Using your most authoritative content as referring pages is something of a sub-topic of topic clusters. Not all of your most valuable pages are going to be at the top of your site navigation, and if you’ve got disparate pieces of content that enjoy great link equity, these could have a lot of untapped potential for optimising your internal linking.
Use your SEO tool to sort pages on your site by their referring domain count to gauge their link equity, then manually analyse the internal links of your strongest, most authoritative pages. This should help you find some great new opportunities to link to related content on your site.
This process will not only help improve the targeted pages’ chances of ranking, but can also help you come up with some great ideas for creating fresh content that will plug internal linking gaps.
Make internal linking a part of your content creation process
As you may soon discover, periodically executing an internal link check and executing a project to fix any issues can be very taxing on your time, and may funnel precious resources away from working on other aspects of your site’s SEO.
To ensure you don’t have to do this too often, and to keep your organic rankings developing at a healthy rate, we strongly recommend using this advice to bake internal linking into your content creation strategy and process.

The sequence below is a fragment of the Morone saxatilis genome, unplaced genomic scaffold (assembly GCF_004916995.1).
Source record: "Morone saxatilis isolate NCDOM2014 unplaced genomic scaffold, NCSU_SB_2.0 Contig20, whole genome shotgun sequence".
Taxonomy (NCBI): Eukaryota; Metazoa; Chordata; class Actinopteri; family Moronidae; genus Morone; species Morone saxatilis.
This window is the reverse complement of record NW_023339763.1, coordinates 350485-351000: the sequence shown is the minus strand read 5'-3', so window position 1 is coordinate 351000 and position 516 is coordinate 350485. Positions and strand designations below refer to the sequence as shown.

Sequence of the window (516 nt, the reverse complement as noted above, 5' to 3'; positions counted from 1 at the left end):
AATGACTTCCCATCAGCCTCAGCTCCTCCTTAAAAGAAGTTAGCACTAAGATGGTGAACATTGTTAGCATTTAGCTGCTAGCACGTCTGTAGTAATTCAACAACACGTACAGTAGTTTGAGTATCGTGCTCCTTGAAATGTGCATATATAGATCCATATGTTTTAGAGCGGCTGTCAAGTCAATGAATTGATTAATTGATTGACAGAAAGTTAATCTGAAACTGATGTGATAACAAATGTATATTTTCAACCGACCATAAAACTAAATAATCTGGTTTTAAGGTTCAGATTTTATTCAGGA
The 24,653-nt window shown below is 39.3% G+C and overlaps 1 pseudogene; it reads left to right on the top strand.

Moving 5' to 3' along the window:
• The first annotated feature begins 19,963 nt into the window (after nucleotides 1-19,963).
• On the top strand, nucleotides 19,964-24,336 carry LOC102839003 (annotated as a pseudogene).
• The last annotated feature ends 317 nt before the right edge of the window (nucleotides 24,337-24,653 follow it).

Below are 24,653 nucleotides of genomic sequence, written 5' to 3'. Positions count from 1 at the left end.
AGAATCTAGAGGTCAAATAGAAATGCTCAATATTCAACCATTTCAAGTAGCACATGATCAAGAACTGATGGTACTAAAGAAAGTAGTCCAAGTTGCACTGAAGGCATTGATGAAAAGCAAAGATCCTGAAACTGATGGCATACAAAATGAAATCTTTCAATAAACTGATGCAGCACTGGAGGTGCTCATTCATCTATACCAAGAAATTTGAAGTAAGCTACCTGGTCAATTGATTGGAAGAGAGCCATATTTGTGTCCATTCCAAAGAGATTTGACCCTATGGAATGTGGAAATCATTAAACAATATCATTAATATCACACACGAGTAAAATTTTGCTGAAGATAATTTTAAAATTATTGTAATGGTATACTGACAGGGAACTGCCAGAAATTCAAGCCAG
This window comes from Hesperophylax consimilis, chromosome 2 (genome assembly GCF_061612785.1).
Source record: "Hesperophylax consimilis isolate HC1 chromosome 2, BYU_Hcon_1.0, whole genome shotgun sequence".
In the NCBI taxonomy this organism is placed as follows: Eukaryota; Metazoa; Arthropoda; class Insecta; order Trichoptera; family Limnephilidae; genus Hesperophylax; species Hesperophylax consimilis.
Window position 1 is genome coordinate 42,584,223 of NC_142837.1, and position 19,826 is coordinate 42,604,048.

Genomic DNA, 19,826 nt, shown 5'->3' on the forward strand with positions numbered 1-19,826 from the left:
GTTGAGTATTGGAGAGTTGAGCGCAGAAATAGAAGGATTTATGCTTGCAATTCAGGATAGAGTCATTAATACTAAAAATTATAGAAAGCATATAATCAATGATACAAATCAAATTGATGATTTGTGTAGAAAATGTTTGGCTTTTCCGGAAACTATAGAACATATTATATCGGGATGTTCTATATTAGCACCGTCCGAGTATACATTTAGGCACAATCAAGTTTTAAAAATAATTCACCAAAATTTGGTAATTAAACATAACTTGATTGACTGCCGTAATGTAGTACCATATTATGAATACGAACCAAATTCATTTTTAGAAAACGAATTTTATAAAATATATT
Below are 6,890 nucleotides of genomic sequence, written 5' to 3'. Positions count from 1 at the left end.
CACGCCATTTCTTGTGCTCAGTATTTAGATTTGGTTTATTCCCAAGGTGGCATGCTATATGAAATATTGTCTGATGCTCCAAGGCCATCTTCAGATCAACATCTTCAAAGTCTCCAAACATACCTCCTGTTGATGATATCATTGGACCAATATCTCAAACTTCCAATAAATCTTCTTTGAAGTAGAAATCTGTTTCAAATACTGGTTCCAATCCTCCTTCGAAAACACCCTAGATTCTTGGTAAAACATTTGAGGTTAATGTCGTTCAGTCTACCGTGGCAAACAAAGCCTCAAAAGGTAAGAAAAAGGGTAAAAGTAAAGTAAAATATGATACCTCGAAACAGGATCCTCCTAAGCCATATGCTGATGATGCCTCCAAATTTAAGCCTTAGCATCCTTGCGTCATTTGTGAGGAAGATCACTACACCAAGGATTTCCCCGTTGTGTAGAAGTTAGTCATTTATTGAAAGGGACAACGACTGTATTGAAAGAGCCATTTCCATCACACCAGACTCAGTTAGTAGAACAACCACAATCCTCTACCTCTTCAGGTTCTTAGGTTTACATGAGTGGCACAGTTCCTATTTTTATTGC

One good habit to adopt is to carry out searches for keywords that are relevant to a new piece of content using the “site:” Google command in the planning phase. With this post, for example, we started by searching “site:hive19.co.uk ecommerce” to find an opportunity for internal links that would fit naturally with the audio equipment store example given above.
Formalising this step in your content creation process and communicating it to any content writers in your team will contribute to steady ranking improvements and save yourself having to conduct an internal link audit every few weeks.
We hope this overview of internal linking and the strategies you can use to optimise your site architecture has helped, you can read more in our SEO hub. If you would like to learn more about internal link strategies, get in contact with our team.